The Next 2 Big Cuisines


Twenty years ago, how many of us could’ve guessed the impact the chefs of Spain would be having on global haute cuisine? I don’t know that they’ll be revolutionizing the way we eat soon, but two cuisines have caught my eye of late in Sydney, both from China but also as different as can be. The city is now home to at least three restaurants selling Uighur food. The Uighur people, the 8.6 million of which Wikipedia tells us are one of China’s 23 officially recognized ethnicities, live mostly in China’s northwest. Their restaurants—in Sydney, at any rate—can readily be recognized by the rugs covering the walls and the plastic grapevines suspended from the ceilings. On the menu, the Turkic roots are clear in the prevalence of lamb, cumin, and dishes like poulo, which I assume is related to polo, yet there’re bottles of black vinegar and soy on the table.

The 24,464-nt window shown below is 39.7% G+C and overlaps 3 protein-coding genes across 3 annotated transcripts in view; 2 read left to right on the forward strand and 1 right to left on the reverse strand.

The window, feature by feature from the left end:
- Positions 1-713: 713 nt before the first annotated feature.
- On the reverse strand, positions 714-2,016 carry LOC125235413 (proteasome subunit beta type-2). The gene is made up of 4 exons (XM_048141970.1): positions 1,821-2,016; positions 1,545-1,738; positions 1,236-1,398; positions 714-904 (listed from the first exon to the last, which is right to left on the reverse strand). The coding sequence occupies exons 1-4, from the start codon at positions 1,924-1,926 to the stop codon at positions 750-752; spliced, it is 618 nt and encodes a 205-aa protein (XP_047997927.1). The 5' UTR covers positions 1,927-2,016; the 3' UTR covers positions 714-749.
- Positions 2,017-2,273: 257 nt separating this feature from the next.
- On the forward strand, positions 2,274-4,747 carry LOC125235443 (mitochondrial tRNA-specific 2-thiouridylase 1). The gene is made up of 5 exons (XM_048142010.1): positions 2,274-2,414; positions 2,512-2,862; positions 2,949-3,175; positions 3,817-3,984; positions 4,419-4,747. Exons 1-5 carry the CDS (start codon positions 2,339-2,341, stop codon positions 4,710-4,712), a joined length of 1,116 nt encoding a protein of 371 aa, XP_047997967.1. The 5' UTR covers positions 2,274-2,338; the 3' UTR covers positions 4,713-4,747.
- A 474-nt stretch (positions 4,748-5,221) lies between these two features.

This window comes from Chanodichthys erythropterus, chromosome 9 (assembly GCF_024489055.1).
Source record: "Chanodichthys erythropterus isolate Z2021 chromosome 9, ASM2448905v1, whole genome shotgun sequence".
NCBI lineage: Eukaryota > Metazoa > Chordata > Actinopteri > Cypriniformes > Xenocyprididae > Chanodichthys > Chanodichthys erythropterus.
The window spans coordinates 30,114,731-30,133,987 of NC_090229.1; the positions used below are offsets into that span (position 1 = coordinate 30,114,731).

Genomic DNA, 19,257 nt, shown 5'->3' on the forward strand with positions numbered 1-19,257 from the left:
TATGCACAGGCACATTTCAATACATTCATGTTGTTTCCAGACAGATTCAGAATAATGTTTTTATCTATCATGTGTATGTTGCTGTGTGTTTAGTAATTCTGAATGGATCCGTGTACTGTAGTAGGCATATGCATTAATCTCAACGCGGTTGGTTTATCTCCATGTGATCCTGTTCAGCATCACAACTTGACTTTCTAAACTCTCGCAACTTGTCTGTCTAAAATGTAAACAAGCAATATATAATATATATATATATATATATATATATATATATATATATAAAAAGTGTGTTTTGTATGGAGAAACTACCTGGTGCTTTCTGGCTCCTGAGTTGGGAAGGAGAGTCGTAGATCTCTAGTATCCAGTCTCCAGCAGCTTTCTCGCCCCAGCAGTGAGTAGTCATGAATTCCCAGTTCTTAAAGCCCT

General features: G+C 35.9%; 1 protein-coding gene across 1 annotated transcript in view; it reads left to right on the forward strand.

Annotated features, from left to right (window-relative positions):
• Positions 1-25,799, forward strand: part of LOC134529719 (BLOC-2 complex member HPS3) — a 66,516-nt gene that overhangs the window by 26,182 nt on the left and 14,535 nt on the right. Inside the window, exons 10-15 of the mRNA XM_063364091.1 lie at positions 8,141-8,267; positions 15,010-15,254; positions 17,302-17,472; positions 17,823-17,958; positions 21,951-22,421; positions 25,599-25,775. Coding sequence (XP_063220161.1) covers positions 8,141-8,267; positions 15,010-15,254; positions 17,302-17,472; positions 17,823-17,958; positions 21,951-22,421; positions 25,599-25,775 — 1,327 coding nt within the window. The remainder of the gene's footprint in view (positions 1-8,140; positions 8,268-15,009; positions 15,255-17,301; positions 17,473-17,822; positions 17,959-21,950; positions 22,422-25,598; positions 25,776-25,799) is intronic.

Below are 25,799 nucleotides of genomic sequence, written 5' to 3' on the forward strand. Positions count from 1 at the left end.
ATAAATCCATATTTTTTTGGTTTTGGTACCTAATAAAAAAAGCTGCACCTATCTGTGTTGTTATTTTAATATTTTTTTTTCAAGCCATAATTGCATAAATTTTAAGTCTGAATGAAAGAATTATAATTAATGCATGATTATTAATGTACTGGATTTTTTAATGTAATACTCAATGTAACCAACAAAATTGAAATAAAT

Then there’s Café Macau. I wandered into the newish Chinatown branch (there’s another in the burbs) and was greeted by a slick (for Chinatown) restaurant pumping with diners and boasting a menu that reflects the shared Cantonese and Portuguese heritage of the island protectorate of Macau. Here, salt-cod croquettes and oxtail braised in red wine sit cheek by jowl with Malay curry chicken and steamed scallop with ginger and scallions. Forget black bean beurre blanc—these fusion cuisines have hundreds of years to their history. It’s the real East-meets-West.

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